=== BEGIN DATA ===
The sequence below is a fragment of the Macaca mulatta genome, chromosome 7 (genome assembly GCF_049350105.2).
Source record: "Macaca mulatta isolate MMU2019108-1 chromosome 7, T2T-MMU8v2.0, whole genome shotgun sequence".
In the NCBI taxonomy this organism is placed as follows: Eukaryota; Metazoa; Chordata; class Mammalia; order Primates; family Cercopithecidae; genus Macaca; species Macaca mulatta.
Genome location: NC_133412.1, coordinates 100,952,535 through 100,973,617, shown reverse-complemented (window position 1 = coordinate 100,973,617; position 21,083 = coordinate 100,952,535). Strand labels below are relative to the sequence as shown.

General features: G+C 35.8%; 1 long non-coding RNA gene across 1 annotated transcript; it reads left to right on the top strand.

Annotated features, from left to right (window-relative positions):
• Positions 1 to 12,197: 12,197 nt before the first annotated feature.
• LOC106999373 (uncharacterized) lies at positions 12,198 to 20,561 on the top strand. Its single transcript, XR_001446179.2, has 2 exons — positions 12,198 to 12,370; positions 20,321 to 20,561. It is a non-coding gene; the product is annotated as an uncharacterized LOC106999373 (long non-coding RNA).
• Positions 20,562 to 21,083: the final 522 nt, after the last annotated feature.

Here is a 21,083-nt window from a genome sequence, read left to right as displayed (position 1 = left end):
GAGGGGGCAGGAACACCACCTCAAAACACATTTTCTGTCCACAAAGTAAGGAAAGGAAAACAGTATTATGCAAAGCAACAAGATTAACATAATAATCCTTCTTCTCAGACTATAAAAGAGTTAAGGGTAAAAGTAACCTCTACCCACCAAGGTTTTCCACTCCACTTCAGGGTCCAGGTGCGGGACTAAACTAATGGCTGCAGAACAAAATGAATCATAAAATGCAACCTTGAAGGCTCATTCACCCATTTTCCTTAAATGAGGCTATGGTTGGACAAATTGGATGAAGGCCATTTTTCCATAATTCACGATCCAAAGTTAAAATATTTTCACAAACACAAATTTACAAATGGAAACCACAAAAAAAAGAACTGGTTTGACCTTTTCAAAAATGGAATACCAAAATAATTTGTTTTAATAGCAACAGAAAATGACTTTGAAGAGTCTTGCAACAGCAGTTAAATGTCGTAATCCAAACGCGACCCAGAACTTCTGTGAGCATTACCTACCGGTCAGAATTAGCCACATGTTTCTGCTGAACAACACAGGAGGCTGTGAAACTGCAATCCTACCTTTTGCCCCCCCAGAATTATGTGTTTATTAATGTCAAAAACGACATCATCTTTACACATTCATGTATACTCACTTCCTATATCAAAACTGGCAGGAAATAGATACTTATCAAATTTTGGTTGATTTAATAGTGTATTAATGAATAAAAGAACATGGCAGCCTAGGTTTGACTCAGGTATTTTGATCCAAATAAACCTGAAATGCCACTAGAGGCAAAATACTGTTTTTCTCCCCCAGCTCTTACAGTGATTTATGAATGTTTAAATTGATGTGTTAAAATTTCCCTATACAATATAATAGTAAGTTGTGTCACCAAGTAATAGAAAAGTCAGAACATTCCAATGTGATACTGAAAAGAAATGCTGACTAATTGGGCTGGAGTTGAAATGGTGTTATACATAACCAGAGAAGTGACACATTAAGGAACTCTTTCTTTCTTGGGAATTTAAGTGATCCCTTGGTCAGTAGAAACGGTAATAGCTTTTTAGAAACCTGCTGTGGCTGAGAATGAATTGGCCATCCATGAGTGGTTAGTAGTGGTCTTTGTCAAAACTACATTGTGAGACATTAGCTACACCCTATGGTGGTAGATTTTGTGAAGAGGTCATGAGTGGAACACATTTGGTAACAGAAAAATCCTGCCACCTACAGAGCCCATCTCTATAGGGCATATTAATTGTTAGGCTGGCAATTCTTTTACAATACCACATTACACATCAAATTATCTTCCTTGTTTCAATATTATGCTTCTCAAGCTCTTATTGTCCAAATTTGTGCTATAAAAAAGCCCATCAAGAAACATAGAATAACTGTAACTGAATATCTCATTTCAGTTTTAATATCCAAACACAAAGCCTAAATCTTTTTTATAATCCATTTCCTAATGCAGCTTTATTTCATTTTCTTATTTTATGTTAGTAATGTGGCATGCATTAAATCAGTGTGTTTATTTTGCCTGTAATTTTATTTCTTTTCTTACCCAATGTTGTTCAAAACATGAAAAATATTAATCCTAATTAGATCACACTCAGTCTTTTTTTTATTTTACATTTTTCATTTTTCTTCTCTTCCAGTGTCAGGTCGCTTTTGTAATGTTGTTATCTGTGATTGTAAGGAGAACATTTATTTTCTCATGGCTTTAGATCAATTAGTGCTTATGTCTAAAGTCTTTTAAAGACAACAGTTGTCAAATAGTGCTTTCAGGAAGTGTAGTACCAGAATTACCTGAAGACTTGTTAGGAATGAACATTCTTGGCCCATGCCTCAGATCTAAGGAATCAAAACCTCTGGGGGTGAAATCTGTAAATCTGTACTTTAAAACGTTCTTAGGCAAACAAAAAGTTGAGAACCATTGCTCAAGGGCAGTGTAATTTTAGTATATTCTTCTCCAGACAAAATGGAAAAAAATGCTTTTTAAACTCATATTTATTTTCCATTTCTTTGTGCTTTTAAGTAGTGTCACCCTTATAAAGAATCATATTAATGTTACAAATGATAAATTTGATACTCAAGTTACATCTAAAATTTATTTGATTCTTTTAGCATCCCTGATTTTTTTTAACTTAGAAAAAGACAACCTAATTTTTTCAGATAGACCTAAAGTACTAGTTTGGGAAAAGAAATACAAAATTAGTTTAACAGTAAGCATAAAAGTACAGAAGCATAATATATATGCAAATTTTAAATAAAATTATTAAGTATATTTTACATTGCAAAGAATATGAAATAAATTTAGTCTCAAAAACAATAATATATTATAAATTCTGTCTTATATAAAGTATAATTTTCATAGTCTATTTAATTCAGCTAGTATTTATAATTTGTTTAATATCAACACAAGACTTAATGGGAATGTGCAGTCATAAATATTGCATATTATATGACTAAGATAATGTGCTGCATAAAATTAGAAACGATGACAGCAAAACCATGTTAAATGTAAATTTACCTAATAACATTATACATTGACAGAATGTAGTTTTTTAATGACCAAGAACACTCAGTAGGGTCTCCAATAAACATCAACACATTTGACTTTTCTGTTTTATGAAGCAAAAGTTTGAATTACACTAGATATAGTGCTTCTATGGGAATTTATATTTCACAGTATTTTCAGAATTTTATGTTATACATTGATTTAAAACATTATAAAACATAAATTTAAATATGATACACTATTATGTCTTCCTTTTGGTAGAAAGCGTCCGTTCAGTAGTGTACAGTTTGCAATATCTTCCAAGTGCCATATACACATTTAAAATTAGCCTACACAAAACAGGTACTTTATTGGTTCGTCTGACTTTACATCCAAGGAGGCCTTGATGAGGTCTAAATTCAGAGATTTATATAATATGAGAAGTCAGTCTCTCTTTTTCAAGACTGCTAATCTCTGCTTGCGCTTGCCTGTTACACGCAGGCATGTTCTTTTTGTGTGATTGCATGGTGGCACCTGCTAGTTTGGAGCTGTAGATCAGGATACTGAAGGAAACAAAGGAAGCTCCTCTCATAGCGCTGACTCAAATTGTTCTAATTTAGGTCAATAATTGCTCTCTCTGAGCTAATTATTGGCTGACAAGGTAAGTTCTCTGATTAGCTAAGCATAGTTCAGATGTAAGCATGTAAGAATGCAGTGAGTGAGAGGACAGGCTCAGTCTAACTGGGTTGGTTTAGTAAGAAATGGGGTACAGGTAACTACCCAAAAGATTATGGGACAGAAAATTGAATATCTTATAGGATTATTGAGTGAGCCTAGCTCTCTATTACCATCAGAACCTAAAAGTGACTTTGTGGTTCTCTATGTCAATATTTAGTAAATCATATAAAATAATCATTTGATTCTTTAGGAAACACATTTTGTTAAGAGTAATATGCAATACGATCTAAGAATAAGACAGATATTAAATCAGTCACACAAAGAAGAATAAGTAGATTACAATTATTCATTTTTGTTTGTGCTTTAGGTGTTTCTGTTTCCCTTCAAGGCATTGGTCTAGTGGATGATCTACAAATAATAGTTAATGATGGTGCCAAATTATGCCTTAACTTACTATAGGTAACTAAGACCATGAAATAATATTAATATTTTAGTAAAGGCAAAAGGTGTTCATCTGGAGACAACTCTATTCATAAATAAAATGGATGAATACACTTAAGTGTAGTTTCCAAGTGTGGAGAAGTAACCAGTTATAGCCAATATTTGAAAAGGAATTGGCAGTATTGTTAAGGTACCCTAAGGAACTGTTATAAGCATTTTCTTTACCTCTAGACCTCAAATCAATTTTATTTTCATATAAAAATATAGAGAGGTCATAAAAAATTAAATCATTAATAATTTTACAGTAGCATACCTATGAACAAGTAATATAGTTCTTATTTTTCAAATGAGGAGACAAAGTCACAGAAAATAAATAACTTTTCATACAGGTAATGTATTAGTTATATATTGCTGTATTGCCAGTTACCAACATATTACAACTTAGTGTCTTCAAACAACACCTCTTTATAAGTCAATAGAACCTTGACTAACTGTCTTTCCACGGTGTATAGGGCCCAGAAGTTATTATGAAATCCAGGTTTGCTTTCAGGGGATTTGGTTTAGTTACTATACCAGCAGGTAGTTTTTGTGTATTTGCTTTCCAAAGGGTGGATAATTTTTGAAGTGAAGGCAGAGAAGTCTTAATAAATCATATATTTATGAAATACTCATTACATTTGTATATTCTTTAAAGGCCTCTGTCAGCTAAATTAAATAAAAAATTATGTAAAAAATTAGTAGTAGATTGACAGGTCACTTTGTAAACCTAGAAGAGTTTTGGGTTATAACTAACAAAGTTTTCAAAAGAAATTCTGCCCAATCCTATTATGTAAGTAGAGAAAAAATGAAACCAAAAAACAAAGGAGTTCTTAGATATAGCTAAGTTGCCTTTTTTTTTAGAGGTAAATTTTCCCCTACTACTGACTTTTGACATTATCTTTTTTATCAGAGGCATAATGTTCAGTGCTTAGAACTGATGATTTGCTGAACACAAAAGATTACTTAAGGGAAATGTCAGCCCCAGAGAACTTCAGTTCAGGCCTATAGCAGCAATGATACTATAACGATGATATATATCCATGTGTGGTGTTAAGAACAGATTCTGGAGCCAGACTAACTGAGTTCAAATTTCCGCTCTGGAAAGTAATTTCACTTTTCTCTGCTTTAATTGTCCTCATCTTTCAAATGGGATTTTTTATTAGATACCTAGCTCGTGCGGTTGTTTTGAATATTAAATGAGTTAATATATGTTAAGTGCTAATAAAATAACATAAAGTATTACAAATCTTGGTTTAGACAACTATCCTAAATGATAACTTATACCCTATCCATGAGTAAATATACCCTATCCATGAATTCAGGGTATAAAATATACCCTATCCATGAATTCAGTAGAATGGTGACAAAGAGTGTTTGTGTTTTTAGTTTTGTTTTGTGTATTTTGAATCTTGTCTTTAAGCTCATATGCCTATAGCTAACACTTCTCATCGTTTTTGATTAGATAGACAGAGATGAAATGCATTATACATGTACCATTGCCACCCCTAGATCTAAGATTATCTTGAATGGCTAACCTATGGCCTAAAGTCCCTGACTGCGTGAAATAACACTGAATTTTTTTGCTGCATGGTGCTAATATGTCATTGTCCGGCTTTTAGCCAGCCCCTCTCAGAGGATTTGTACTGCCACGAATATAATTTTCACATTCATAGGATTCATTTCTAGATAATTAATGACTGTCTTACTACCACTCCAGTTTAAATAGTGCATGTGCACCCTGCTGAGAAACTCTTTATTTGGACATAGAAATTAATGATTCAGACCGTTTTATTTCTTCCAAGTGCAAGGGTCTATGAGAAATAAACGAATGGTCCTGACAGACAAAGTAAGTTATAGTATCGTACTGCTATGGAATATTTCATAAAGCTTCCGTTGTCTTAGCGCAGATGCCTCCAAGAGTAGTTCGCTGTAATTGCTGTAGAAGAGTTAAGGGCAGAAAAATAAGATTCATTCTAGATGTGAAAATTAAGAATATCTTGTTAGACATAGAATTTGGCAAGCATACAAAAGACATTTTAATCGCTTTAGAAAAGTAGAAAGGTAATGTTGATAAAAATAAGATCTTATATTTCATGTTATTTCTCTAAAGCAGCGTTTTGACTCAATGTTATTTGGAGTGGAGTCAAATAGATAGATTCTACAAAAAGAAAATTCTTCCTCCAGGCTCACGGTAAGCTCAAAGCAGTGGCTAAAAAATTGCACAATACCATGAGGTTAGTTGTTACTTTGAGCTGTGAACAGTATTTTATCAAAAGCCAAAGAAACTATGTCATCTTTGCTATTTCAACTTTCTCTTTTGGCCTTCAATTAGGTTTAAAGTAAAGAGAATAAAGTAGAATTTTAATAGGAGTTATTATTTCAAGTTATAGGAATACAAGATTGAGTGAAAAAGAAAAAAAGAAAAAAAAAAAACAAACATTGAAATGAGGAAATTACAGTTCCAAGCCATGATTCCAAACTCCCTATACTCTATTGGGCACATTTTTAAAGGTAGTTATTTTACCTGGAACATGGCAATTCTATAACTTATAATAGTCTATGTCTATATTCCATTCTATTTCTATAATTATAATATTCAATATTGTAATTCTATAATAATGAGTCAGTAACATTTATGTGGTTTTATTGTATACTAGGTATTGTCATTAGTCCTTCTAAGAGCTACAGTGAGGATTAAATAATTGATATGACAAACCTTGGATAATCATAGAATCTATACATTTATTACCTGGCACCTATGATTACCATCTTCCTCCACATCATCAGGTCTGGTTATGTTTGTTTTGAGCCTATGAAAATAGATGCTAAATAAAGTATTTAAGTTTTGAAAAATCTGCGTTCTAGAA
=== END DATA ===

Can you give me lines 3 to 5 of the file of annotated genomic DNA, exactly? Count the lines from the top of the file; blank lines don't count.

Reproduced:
In the NCBI taxonomy this organism is placed as follows: Eukaryota; Metazoa; Chordata; class Mammalia; order Primates; family Cercopithecidae; genus Macaca; species Macaca mulatta.
Genome location: NC_133412.1, coordinates 100,952,535 through 100,973,617, shown reverse-complemented (window position 1 = coordinate 100,973,617; position 21,083 = coordinate 100,952,535). Strand labels below are relative to the sequence as shown.

General features: G+C 35.8%; 1 long non-coding RNA gene across 1 annotated transcript; it reads left to right on the top strand.